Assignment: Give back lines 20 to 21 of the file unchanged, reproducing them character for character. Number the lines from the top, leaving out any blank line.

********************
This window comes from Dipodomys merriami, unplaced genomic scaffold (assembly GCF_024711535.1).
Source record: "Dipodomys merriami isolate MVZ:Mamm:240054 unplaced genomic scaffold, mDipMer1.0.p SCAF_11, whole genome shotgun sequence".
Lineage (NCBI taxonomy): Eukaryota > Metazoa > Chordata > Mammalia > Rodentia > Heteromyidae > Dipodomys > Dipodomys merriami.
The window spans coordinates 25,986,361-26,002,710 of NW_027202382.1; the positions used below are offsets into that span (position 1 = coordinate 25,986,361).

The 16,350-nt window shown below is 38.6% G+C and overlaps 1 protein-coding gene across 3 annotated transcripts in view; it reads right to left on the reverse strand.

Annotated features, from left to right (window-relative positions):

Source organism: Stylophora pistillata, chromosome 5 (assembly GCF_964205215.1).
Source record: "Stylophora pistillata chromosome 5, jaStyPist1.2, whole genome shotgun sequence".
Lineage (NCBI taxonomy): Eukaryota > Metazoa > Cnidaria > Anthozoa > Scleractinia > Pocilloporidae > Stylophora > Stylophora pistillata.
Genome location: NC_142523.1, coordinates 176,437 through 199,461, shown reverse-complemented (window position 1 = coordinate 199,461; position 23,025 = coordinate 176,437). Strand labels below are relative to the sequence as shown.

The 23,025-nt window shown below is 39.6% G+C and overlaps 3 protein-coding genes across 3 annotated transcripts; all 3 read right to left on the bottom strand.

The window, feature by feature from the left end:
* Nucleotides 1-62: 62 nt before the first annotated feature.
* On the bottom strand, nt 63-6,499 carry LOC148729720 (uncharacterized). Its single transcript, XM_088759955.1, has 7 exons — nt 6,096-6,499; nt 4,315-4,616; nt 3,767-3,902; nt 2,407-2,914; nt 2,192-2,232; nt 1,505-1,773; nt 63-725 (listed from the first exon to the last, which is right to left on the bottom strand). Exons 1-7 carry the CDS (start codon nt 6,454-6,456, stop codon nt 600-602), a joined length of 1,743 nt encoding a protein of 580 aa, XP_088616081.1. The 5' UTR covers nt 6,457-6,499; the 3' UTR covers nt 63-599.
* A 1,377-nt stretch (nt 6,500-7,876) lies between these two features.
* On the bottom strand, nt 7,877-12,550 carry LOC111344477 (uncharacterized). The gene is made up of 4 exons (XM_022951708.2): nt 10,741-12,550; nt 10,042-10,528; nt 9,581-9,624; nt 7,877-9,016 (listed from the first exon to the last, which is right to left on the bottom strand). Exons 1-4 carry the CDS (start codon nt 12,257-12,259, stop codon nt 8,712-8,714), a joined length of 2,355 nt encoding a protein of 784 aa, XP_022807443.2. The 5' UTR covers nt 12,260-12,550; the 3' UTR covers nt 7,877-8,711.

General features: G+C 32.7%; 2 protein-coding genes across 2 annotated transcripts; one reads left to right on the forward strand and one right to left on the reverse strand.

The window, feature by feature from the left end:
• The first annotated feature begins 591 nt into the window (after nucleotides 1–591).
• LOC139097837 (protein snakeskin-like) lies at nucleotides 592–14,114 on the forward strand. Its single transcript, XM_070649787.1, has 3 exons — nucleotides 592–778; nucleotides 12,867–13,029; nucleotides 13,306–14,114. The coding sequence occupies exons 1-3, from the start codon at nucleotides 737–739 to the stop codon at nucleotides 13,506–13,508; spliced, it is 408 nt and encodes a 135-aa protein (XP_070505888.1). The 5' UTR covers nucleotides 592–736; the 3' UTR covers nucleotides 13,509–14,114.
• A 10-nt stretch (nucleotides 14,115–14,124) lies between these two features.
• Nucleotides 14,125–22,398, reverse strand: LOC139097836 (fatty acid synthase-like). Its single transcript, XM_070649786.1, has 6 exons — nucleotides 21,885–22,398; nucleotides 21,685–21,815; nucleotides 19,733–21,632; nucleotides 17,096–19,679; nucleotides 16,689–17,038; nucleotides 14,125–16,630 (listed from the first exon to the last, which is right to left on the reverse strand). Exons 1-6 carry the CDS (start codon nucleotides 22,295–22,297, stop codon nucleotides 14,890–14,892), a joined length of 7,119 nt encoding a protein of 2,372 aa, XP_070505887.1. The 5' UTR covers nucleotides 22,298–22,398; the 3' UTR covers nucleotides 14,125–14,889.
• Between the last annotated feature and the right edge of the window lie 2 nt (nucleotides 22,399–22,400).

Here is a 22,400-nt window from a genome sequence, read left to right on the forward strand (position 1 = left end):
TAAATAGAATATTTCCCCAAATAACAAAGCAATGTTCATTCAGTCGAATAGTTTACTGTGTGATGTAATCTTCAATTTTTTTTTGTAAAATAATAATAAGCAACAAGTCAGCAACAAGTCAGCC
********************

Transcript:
• LOC139097837 (protein snakeskin-like) lies at nucleotides 592–14,114 on the forward strand. Its single transcript, XM_070649787.1, has 3 exons — nucleotides 592–778; nucleotides 12,867–13,029; nucleotides 13,306–14,114. The coding sequence occupies exons 1-3, from the start codon at nucleotides 737–739 to the stop codon at nucleotides 13,506–13,508; spliced, it is 408 nt and encodes a 135-aa protein (XP_070505888.1). The 5' UTR covers nucleotides 592–736; the 3' UTR covers nucleotides 13,509–14,114.
• A 10-nt stretch (nucleotides 14,115–14,124) lies between these two features.